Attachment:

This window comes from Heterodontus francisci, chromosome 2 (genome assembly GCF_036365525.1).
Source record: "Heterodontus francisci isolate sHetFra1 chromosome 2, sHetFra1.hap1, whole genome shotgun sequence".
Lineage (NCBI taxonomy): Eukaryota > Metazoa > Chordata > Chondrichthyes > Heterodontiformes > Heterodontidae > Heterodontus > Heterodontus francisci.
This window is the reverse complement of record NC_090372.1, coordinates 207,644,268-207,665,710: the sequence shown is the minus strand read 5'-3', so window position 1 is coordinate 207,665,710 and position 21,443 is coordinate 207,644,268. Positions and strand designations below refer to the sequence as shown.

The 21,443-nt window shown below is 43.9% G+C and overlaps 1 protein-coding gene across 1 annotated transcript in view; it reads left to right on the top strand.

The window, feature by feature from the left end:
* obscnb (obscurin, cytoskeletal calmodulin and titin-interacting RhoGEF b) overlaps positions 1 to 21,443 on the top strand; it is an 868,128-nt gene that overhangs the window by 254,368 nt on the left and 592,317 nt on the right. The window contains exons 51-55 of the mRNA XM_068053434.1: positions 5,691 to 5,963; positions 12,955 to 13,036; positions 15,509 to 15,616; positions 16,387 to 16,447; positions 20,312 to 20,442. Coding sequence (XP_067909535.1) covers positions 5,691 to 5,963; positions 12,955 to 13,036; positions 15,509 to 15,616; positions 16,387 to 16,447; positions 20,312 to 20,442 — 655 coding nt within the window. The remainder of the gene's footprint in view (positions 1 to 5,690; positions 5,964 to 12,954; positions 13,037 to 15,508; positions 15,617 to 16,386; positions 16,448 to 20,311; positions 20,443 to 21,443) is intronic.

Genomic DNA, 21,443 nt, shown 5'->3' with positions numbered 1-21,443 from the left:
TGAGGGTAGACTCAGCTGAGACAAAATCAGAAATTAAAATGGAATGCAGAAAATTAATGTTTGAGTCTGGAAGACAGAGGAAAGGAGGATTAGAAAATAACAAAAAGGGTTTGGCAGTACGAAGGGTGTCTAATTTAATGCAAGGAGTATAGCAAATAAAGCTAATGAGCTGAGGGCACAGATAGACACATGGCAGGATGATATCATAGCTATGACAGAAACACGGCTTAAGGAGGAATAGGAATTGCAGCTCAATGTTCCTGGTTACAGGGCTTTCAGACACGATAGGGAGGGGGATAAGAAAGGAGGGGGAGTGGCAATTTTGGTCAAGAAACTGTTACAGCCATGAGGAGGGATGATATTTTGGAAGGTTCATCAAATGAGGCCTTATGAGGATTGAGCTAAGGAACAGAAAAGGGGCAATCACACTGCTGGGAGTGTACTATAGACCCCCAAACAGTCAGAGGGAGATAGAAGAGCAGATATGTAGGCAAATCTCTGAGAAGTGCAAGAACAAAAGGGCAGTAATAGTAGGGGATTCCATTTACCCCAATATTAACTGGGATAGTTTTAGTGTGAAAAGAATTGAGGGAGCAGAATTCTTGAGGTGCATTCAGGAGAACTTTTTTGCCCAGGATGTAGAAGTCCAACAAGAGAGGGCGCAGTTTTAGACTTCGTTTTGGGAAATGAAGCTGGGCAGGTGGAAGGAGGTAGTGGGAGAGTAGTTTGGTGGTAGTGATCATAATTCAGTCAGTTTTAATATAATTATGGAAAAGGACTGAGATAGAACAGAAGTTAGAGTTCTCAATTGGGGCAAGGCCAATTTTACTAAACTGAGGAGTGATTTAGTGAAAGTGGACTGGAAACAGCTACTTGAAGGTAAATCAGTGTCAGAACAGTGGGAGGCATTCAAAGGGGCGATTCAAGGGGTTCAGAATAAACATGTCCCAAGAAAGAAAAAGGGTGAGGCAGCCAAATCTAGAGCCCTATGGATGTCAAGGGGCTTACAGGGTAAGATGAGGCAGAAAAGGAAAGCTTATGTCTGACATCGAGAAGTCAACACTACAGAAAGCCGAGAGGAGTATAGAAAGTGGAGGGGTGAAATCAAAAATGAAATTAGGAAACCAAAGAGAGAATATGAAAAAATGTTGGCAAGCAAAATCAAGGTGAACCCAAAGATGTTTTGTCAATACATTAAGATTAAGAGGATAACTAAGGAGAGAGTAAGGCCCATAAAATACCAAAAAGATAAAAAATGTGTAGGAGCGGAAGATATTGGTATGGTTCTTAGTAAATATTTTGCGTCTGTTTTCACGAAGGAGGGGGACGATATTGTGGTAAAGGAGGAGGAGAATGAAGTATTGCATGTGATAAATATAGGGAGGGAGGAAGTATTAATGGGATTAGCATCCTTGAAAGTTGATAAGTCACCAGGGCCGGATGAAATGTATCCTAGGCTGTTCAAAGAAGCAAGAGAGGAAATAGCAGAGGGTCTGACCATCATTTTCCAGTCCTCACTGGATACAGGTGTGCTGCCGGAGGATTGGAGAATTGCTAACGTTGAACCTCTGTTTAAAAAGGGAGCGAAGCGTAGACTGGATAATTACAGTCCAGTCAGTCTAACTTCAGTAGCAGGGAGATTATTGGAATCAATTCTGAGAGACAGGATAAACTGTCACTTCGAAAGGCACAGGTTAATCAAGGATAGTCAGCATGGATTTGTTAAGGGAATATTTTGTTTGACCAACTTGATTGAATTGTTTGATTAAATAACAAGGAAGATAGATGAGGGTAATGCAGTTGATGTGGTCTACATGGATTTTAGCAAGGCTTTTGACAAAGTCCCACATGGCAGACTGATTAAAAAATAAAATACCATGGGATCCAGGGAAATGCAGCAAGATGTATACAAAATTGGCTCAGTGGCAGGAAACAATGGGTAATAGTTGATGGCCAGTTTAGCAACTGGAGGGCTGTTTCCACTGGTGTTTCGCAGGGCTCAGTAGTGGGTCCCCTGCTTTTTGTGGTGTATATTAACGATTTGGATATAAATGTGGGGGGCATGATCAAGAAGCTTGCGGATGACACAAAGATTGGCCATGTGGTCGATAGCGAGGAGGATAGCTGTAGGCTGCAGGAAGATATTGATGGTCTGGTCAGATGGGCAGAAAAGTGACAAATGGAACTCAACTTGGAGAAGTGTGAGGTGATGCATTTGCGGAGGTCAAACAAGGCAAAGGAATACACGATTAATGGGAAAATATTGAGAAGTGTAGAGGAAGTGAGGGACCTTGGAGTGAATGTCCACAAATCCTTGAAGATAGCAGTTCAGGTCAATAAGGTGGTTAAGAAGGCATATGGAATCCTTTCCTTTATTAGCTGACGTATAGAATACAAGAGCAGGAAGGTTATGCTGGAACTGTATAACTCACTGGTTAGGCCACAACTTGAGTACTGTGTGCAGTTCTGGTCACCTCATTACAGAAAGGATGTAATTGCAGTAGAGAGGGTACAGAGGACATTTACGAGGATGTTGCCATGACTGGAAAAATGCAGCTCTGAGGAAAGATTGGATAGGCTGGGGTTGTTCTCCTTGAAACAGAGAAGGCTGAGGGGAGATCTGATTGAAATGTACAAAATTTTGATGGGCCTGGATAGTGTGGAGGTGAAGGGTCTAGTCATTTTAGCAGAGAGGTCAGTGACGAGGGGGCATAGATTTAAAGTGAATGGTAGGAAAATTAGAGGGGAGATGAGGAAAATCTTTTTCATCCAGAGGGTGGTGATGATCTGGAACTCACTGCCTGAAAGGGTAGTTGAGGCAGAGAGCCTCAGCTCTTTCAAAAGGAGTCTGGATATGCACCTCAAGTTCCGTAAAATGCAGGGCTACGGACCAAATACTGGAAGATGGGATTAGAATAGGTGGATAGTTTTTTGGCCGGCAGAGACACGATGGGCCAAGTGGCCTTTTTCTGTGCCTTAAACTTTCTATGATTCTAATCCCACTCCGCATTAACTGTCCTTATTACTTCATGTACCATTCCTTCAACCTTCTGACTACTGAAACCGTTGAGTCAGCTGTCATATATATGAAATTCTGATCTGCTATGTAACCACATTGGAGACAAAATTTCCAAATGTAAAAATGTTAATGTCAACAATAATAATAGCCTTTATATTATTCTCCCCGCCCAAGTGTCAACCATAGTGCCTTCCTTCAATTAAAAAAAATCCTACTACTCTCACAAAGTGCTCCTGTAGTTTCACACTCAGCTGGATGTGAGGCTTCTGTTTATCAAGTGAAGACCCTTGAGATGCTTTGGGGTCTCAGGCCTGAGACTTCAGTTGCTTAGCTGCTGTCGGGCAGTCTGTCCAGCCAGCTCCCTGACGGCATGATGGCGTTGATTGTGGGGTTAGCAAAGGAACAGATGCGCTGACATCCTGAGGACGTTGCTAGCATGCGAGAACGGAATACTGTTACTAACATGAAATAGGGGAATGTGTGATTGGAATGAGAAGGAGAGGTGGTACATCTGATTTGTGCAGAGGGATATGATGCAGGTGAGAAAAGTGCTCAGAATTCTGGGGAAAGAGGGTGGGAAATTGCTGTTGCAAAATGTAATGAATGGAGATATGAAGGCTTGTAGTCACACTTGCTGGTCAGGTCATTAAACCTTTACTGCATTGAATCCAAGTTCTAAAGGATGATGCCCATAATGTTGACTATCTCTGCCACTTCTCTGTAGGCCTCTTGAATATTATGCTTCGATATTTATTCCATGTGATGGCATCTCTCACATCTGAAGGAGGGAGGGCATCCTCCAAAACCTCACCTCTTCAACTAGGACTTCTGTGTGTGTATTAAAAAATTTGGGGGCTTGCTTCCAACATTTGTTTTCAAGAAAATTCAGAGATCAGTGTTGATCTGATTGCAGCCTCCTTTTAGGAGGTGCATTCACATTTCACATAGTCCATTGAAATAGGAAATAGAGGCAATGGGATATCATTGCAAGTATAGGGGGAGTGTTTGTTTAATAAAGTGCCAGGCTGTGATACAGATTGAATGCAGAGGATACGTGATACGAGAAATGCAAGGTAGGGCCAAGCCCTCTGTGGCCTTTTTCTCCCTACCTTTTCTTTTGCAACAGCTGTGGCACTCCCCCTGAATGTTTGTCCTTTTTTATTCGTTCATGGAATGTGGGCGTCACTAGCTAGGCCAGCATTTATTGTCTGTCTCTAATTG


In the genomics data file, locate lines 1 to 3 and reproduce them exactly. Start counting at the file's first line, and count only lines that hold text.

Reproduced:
This window comes from Heterodontus francisci, chromosome 2 (genome assembly GCF_036365525.1).
Source record: "Heterodontus francisci isolate sHetFra1 chromosome 2, sHetFra1.hap1, whole genome shotgun sequence".
Lineage (NCBI taxonomy): Eukaryota > Metazoa > Chordata > Chondrichthyes > Heterodontiformes > Heterodontidae > Heterodontus > Heterodontus francisci.